Security

Two exciting breakthroughs in autonomous vehicle cybersecurity, though questions remain

Researchers determine that sensor traffic, such as what's in autonomous vehicles, can be falsified. Discover their proposed solutions to overcome that weakness.

Researchers in academia see the writing on the whiteboard when it comes to autonomous vehicle security, and are working hard to develop technology that will prevent cybercriminals from subverting what amounts to powerful computers that can drive, float, or fly.

SEE: Why the age of connected cars presents a 'very real threat' in cybersecurity (TechRepublic)

One such researcher is Nicola Bezzo, assistant professor of systems and information engineering at the University of Virginia. "About 50 percent of my work is understanding how to detect cyber attacks on modern vehicles, such as the car you drive every day, or robotic systems in airborne vehicles," Bezzo tells Matt Kelly in this University of Virginia press release. "I try to understand the state of these systems, to see if they have been corrupted or not. The other 50 percent of my work is dedicated to making such systems more autonomous and smarter."

Bezzo gets right to the point, telling Kelly that autonomous vehicles are loaded with computerized systems and sensors that work great, adding that autonomous vehicles will be designed and tweaked so as to make them safer than current vehicles when it comes to movement and collision avoidance.

However, there is a caveat according to Bezzo: He suggests that autonomous vehicle manufacturers consider their computing platforms difficult to compromise. "I believe we are never going to be able to solve this problem completely," explains Bezzo. "There is always a way to compromise your systems, to do something that you did not take into account."

Why redundancy might be the answer

Redundancy is what Bezzo suggests to overcome attacks designed to compromise sensor systems or the computing platforms of autonomous vehicles. By using multiple sensors, for instance, the operator would see variations in sensor readings that might indicate an intrusion. Bezzo told Kelly, "If you compare the information from your sensors with others in your system, you can see if something is compromised or not."

SEE: Our autonomous future: How driverless cars will be the first robots we learn to trust (TechRepublic)

A slightly different approach to cybersecurity

Researchers at Texas A&M's Cyberphysical Systems Laboratory are also concerned about sensors. "Sensors are like GPS navigation in the network that gather information about the environment," graduate student Bharadwaj Satchidanandan is quoted as saying in this Texas A&M University press release. He added: "Actuators such as motors, or controls such as the steering wheel, interact with them. If the sensors are corrupted or hijacked by malicious agents through the internet, they can provide false information on vehicle locations resulting in collisions."

SEE: Research: Defenses, response plans, and greatest concerns about cybersecurity in an IoT and mobile world (Tech Pro Research)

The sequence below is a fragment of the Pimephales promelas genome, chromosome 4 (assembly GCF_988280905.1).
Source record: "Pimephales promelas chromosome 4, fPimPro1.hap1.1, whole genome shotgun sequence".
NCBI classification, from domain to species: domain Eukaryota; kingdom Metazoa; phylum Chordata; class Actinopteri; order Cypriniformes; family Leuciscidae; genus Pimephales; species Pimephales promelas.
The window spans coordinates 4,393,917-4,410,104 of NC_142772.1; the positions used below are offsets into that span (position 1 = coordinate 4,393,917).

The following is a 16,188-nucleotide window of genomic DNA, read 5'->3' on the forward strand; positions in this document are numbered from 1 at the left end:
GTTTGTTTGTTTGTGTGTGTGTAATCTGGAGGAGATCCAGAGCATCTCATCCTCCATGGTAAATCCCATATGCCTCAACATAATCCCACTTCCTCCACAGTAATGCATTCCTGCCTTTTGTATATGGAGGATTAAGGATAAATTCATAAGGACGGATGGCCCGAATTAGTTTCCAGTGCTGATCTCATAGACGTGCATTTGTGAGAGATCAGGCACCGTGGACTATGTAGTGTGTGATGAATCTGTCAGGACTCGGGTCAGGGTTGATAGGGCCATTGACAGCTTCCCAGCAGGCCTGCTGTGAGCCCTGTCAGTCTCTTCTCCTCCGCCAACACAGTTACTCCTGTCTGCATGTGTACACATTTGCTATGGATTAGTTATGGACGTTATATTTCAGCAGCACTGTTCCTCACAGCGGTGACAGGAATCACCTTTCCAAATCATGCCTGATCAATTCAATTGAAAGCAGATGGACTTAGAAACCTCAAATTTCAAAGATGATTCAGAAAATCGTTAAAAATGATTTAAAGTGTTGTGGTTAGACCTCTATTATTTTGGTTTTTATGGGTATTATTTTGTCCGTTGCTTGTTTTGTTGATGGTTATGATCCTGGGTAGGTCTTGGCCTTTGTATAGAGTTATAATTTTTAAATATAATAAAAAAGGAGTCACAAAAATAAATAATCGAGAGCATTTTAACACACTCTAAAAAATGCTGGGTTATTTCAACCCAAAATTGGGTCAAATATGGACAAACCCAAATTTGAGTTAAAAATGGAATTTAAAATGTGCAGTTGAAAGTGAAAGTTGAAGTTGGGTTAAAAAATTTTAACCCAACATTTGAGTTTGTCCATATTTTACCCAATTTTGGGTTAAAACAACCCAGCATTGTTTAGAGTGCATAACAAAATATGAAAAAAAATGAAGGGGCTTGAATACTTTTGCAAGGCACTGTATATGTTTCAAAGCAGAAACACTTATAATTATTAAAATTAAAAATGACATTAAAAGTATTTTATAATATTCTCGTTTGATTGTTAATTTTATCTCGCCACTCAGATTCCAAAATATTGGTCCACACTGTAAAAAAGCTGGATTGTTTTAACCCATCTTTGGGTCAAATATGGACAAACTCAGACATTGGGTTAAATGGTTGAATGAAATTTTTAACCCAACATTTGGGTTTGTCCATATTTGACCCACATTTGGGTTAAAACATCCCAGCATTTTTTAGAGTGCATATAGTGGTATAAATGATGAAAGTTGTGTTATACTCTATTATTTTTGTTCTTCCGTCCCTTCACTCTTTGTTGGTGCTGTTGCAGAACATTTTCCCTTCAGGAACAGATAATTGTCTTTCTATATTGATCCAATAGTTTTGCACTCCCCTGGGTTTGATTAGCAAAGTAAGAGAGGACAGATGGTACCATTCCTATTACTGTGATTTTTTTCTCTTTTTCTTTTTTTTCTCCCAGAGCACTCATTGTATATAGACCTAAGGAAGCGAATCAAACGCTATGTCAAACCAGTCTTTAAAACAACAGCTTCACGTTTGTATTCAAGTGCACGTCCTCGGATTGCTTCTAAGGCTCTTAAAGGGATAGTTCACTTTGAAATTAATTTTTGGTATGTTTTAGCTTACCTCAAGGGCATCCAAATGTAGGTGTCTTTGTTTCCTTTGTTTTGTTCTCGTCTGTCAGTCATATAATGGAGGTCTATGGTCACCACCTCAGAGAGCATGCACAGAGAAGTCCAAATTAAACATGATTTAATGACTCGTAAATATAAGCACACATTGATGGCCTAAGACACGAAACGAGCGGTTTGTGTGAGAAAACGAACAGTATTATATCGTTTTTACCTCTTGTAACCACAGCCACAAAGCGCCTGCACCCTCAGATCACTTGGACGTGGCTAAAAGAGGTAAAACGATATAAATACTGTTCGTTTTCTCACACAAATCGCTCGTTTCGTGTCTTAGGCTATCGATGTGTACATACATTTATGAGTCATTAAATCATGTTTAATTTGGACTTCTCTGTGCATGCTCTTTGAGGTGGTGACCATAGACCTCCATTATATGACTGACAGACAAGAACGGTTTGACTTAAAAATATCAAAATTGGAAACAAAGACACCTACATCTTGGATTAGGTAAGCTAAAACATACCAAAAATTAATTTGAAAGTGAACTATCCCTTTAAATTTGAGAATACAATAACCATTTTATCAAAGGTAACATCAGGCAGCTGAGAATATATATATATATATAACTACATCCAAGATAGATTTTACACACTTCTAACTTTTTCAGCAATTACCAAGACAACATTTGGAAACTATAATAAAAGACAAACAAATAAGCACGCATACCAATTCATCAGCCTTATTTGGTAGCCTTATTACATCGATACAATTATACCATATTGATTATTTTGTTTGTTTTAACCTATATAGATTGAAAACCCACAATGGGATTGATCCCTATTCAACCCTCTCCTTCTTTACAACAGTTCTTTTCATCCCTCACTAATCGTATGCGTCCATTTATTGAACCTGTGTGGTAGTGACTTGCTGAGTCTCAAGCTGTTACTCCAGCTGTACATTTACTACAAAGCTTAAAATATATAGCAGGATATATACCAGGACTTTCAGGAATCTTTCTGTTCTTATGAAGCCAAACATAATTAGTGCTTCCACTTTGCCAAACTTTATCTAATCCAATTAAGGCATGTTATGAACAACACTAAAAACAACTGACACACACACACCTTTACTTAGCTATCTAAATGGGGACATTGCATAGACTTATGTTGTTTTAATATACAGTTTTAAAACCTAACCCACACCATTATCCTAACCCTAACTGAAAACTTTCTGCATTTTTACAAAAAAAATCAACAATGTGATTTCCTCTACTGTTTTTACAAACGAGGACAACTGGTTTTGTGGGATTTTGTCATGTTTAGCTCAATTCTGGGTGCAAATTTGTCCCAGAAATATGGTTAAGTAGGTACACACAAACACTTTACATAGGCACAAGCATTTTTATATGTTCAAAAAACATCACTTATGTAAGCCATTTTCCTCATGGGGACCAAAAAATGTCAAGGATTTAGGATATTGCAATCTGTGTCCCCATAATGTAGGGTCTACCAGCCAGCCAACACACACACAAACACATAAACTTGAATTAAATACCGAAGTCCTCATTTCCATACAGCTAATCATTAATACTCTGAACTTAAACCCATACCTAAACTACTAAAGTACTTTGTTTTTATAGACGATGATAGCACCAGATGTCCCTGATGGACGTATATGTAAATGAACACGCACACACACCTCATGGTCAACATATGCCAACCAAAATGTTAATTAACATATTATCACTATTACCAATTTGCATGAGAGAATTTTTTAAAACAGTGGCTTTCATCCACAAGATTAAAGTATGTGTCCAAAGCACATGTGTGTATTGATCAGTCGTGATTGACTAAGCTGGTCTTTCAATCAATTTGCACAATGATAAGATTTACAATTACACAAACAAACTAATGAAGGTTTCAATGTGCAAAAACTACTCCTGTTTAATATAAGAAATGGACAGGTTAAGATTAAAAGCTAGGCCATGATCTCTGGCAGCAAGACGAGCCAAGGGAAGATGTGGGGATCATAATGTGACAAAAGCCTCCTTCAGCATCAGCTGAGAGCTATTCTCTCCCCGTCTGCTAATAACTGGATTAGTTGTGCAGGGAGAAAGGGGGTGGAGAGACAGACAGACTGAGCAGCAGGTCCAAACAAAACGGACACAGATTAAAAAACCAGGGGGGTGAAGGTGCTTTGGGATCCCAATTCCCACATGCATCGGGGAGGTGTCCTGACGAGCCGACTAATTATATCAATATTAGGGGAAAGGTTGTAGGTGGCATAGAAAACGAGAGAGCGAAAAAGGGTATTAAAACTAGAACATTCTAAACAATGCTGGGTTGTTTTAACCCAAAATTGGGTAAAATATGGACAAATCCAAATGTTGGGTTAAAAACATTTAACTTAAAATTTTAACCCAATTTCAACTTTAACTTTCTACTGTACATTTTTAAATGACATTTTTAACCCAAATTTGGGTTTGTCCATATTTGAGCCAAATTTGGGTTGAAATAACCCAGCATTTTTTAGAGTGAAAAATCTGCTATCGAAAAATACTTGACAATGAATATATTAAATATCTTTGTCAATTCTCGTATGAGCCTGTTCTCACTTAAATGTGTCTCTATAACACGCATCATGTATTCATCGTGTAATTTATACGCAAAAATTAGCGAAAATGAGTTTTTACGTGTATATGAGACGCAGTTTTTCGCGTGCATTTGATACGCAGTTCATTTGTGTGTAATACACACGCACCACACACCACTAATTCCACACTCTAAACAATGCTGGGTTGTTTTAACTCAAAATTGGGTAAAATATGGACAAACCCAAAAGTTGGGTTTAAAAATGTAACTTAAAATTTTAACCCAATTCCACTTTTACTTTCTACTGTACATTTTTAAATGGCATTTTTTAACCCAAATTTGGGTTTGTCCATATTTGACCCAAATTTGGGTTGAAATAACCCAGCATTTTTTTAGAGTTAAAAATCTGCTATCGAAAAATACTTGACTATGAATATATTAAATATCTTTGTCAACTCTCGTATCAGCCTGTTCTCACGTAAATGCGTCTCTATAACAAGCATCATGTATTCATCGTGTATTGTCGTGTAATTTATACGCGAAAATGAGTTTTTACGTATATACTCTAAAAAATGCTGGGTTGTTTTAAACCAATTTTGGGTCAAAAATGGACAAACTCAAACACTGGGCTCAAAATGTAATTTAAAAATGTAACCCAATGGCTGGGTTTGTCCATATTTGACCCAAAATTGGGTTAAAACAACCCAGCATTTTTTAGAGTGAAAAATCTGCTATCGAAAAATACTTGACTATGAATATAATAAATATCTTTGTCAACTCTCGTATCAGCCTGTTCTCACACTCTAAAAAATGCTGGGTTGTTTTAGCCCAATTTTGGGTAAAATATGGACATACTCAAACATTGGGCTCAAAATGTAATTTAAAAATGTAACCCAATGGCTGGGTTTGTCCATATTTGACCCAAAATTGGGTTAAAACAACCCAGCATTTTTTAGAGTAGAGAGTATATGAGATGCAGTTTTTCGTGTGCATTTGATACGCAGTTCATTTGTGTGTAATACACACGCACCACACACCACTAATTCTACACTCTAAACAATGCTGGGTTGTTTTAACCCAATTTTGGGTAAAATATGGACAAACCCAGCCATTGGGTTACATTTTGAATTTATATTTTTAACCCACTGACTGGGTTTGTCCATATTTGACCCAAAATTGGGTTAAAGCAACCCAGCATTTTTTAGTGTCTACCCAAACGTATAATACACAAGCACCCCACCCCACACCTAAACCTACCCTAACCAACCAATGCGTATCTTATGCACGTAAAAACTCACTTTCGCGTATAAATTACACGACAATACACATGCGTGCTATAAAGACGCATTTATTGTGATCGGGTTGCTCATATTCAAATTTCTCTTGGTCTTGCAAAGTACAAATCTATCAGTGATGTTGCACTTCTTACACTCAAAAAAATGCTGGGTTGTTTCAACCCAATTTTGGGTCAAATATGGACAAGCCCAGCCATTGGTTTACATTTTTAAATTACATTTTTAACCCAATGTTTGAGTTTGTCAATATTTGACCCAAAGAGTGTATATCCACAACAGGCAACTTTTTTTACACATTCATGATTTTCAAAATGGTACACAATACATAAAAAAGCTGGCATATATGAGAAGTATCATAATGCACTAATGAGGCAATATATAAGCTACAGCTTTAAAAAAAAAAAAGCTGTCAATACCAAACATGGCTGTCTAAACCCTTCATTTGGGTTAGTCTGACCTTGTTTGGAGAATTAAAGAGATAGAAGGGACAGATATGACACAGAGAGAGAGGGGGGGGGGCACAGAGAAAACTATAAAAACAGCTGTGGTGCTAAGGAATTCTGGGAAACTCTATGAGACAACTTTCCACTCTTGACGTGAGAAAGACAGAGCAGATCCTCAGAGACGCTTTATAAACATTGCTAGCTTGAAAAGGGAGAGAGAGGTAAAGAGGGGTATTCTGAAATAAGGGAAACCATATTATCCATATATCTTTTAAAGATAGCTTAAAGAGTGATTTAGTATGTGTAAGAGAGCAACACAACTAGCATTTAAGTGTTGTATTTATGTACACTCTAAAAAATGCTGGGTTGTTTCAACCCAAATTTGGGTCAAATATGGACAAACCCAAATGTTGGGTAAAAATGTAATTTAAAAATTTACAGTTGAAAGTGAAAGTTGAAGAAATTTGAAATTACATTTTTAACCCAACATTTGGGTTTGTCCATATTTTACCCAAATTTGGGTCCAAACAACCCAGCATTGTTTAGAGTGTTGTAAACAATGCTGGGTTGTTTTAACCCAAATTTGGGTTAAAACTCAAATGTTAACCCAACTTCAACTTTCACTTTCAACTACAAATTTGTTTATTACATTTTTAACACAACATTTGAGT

The Texas A&M research team headed by Dr. P. R. Kumar, professor in the department of electrical and computer engineering, along with graduate students Woo-Hyun Ko and Bharadwaj Satchidanandan, have figured out how to apply dynamic watermarking to sensor traffic as a way to weed out malicious traffic.

The researchers are able to inject a random private signal called a watermark into traffic sent to the actuators. From the press release: "The presence of this watermark and its statistical properties were known to every node in the system, but its actual random values were not revealed. When the measurements reported by the sensors did not have the right properties of this watermark, the actuators assumed that the sensors or their measurements have been tampered with somewhere along the line. With this new information, the researchers could predict a collision."

In this YouTube video, the researchers show how a tampered autonomous vehicle avoids collisions.

Kumar, Satchidanandan, and Woo-Hyun Ko caution that the ability to falsify sensor information applies in other industries as well. "This is an instance of the broader concern of security of cyberphysical systems," notes Kumar. "The increasing integration of critical physical infrastructures, such as the smart grid or automated transportation, with the cyber system of the internet has led to such vulnerabilities. If these technologies are to be adopted by society, they will need to be protected against malicious attacks on sensors."

The three researchers offer more details in their paper Theory and implementation of dynamic watermarking for cybersecurity of advanced transportation systems.

Unanswered questions

All the researchers expressed concern, adding there are a significant number of unanswered questions. "A lot of things in my research are about predicting," alludes Professor Bezzo. "What happens if we have a wheel that is deflated or propellers that fall off or the motor stops working or the computer shut down? How long a time do I have before recovering?"

Bezzo also states, "In the end, you are trying to deflect an attacker as fast as you can."

Also see

scenicmountain1.png

Tesla Model 3

Image: Tesla

About Michael Kassner

Information is my field...Writing is my passion...Coupling the two is my mission.

Editor's Picks

Free Newsletters, In your Inbox